Yesterday was World Read Aloud Day. I had never heard of it until Donalyn Miller tweeted about it. How can you go wrong with reading out loud to students? I carved out some time our day yesterday with all four of my classes and pulled out a Roald Dahl collection. From there, I entertained my students with some craziness that only Dahl could conjure up.
I read out parts of The Twits, and then James and the Giant Peach, and then The BFG and finally, Charlie and the Chocolate Factory. My kids loved it, and the section from The BFG went over the best — it’s the part where he is telling the girl about how he collects dreams in glass bottles and then blows them gently into people’s heads at night.
At home, I read aloud a lot to my kids, although the oldest has mostly lost interest (except for when he pretends to be petting the dog but is really listening) and the middle son comes and goes on the couch. But the six year old is now at the perfect age. We just finished up, as fate would have it, Charlie and the Great Glass Elevator (see my review and a review by a student of mine), and have now moved on to a Spiderwick Chronicle book.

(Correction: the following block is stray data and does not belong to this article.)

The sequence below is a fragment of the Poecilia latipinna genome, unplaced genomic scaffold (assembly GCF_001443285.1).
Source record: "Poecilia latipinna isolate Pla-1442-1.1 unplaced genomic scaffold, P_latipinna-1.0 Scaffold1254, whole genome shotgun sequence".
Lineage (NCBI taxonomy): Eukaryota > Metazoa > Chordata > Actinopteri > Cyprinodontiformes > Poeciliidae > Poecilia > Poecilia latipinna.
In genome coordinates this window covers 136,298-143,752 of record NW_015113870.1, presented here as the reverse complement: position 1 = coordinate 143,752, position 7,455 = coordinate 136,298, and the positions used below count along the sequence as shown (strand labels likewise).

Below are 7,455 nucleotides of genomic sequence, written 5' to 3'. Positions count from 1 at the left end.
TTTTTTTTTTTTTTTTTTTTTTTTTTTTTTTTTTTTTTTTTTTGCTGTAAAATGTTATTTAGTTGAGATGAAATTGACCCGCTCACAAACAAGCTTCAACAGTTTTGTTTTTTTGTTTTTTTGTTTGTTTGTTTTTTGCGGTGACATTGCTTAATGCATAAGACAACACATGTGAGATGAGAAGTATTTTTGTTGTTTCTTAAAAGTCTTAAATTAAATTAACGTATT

I love the closeness of the experience of reading a book out loud. I love how he reads me chapter titles now (which he couldn’t do just a few months ago), how we both get excited about the story, and how telling him stories is activating all sorts of things in his brain. I’m already feeling wistful that he will be last one in the house to sit for long spells with me. But I have a few more years with him, and I have my kids at school, too, who still love to hear a good story read out loud.
Peace (in the book),